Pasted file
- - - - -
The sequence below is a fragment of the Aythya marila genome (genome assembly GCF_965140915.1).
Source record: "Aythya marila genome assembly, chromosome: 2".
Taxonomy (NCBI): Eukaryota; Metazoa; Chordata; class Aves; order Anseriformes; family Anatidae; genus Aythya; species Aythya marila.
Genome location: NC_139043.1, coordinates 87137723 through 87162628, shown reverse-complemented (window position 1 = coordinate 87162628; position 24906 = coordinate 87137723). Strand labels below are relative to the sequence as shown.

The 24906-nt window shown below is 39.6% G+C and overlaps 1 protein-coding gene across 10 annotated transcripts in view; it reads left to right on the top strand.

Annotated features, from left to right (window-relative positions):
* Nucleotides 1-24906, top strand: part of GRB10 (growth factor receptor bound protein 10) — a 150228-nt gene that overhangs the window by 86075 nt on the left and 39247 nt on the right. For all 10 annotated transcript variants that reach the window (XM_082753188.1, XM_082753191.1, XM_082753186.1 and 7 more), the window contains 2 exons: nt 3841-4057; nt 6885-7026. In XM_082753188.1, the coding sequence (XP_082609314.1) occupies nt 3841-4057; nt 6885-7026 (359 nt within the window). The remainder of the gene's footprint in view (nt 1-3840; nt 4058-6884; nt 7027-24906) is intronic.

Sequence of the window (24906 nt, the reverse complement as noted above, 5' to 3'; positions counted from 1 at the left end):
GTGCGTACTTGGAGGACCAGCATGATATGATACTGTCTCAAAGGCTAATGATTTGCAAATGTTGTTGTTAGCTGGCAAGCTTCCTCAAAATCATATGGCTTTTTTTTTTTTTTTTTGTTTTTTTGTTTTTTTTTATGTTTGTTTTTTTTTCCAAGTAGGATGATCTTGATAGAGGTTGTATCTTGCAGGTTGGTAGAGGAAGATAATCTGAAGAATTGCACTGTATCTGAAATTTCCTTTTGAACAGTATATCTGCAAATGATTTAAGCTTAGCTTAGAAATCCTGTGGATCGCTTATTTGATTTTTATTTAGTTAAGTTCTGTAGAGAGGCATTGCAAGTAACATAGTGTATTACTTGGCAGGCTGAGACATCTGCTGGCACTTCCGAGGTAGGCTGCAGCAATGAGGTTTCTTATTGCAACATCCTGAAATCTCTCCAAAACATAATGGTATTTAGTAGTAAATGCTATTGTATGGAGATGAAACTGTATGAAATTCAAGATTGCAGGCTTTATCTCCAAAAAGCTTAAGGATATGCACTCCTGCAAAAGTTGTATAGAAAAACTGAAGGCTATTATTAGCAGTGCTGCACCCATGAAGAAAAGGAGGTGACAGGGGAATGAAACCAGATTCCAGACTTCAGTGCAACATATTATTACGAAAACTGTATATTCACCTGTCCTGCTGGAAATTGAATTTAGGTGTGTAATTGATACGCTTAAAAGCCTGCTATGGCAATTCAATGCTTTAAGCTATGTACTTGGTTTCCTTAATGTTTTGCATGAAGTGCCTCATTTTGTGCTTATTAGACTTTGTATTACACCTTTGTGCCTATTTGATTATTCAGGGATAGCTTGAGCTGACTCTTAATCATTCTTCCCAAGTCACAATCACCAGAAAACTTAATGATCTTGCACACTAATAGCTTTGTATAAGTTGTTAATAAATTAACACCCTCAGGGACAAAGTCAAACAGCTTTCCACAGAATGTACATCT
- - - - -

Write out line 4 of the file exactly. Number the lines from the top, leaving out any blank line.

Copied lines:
Genome location: NC_139043.1, coordinates 87137723 through 87162628, shown reverse-complemented (window position 1 = coordinate 87162628; position 24906 = coordinate 87137723). Strand labels below are relative to the sequence as shown.